In case of “average number of Web sites purchased” and “average amount spent online in last 12 months”. 1989. 1974). Reputation is related to reliability or trust. 1997. The reputation of retailers is positively related to consumer purchasing behavior. Based on the previous studies. When consumers intend to buy a product or a service. . Consumers who perceive fewer risks toward online shopping are more likely to make online purchase than more risk-laden consumers. Consumer behavior is motivated to reduce risk. In this research. Taylor. 1975) and the Theory of Planned Behavior (Ajzen. They also suggested that higher level of Internet experience may lead to lower risk perceptions regarding online shopping and fewer specific concerns regarding system security and online retailer fraud yet more concerns regarding online privacy. (Bauer. (1993) defined trust as “a willingness to rely on an exchange partner in whom one has confidence”. Miyazaki and Fernandez (2001) proposed that the rate of purchasing products online is negatively related to the perceived risk of conducting online purchase. the reputation of retailers plays an important role in online shopping to both consumers and retailers. According to this data. Therefore. Moorman et al. it is expected that retailer’s reputation is one of factors influencing consumer purchasing behavior. therefore perceived risk at least partially mediates the impact of Internet experience on online purchase behavior. Reputation of Retailers: Online shopping retailer is defined as any seller that offers consumers with the opportunity to purchase something on the Internet. 27 million Americans has accessed to the Internet with broadband. Perceived Risk: Dowling and Staelin (1994) defined risk as a consumer’s perceptions of the uncertainty and adverse consequences of engaging in an activity. Consumers usually evaluate these retailers before they go online shopping and retailers try to avoid getting a bad reputation. which is a good forecaster of actual behavior. about seventy percent of Internet users have the risk-taker personality type. the perceived risk is defined as the overall perceived security of transactions in an online environment and it is not related to a single seller. this study posits that perceived risk for security of transactions is one of factors influencing online purchasing behavior. 1971). broadband users’ data is higher than dial-up users’. Donthu and Garcia (1999) found that Internet shoppers are more less risk averse than Internet nonshoppers. 1960. beliefs influence the person’s attitudes and attitudes in turn affect behavioral intention. Arbitron/Edison Media Research found that people with broadband access have ever purchased online more than people with dial-up access. 47% of people with broadband access have purchased last month and 17% of them have purchased online last week. Doney & Cannon. According to the Theory of Reasoned Action (Fishbein & Ajzen. According to SRI International (1995). The penetration of at-home broadband reaches about 21% of total access to the Internet at home. Therefore. Type of Access: According to Arbitron/Edison Media Research (2002). Several researches have frequently referred to reputation as factor that influences consumer trust for sellers (Anderson & Weitz. Ganesan.Consumers who are more price conscious are more likely to make online purchase than consumers who are less price conscious. 1994). while 32% of people with dial-up access have made a purchase online and 10% of them have made a purchase online last week. 1985). Chiles and McMackin suggested that reputation is a valued asset. they often hesitate to make the final decision because they can’t be sure that all of their buying goals will be accomplished with the purchase (Roselius.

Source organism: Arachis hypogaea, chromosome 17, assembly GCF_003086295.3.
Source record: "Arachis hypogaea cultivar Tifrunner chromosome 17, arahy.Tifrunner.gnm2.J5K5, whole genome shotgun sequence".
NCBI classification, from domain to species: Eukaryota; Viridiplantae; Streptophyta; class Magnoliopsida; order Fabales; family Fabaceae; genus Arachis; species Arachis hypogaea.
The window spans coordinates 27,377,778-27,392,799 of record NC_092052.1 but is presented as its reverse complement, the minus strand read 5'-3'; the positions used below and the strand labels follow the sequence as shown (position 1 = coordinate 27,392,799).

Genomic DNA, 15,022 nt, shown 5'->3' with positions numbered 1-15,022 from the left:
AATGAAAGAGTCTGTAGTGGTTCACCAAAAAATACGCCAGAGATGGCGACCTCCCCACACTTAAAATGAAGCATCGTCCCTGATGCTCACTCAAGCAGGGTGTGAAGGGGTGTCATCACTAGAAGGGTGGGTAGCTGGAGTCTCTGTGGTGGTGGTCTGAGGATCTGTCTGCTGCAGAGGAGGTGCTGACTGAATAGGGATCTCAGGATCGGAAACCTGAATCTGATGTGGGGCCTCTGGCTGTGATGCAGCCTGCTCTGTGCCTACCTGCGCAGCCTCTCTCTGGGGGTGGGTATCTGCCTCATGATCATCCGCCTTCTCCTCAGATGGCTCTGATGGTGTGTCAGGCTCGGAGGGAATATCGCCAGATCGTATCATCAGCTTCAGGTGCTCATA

Through this trend. the following hypothesis is expected: People with Broadband Access are more likely to make a purchase online than people with Dialup Access. .